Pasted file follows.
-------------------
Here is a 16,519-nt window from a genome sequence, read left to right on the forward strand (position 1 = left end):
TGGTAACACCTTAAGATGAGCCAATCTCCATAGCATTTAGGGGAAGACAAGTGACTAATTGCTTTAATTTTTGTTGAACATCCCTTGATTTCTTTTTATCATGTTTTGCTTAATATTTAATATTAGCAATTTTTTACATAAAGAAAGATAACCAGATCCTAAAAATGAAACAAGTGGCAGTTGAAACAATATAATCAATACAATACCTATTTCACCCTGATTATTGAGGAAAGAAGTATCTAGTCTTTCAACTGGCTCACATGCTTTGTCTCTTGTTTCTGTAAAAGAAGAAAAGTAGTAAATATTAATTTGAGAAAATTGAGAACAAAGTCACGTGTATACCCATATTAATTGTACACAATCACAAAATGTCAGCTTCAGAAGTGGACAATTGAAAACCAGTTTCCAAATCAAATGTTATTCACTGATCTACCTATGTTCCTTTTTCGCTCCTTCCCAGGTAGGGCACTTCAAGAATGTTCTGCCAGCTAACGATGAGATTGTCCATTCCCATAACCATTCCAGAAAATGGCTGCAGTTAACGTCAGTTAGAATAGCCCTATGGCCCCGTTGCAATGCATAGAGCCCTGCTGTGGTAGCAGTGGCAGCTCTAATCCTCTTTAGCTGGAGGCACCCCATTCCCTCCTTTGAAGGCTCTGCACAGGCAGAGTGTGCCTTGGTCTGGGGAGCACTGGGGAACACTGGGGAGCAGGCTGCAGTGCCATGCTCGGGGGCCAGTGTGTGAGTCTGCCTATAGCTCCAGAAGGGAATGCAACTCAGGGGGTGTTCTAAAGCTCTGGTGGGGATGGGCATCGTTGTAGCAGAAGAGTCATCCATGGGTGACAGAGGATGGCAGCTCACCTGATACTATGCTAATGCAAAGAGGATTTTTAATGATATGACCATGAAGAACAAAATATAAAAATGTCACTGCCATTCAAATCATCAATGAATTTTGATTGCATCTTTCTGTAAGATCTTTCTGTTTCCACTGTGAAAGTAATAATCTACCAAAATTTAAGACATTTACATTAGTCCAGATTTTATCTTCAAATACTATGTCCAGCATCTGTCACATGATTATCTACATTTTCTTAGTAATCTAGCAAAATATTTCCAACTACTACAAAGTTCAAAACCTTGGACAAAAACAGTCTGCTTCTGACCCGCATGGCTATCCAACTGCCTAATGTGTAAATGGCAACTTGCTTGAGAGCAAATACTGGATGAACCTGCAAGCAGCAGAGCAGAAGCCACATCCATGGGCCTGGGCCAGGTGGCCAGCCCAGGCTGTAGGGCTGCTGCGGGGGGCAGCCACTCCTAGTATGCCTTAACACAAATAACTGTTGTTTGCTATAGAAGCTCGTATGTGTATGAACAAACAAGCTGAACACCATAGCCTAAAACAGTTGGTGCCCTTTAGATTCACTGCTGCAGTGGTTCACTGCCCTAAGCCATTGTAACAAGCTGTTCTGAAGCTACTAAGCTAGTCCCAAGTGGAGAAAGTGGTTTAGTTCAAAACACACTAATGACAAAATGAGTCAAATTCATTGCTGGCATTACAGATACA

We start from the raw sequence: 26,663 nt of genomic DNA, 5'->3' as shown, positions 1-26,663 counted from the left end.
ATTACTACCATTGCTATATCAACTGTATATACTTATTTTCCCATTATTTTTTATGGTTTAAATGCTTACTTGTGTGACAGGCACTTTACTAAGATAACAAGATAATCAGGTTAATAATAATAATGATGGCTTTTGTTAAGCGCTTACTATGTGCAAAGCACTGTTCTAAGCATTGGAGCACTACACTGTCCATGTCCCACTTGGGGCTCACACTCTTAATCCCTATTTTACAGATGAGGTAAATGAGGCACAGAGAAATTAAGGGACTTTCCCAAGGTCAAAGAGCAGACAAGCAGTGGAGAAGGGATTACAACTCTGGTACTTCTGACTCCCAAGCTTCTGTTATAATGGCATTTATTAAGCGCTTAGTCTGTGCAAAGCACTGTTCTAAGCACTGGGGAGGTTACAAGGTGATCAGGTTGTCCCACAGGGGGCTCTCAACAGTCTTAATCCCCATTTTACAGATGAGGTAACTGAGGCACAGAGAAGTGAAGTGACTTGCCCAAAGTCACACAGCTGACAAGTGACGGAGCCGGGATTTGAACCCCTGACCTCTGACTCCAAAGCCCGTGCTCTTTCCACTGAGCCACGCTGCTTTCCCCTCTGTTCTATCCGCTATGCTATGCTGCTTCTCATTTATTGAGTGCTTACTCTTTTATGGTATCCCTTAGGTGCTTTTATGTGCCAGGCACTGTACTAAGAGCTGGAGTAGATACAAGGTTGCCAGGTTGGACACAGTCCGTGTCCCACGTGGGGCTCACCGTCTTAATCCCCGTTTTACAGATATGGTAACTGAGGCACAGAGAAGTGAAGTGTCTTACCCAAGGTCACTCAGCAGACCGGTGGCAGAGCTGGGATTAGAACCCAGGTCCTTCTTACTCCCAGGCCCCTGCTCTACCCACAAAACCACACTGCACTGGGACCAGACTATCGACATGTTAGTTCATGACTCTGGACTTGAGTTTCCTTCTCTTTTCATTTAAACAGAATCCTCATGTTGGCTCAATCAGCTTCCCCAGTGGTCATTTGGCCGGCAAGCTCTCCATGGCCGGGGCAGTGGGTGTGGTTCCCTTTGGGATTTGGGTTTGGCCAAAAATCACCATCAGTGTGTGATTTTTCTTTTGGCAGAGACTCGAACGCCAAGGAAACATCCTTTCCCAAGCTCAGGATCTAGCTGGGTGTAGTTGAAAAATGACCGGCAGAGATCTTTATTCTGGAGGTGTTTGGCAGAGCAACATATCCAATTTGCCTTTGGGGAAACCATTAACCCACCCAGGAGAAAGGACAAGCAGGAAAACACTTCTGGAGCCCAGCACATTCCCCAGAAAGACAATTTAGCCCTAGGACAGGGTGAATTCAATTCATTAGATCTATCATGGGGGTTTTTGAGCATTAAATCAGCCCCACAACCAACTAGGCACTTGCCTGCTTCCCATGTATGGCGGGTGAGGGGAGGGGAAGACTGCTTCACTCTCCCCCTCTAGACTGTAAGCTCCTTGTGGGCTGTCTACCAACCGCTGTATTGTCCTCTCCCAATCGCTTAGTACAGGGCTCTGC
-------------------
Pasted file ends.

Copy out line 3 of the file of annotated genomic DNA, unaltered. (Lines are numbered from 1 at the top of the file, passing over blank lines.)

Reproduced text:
We start from the raw sequence: 26,663 nt of genomic DNA, 5'->3' as shown, positions 1-26,663 counted from the left end.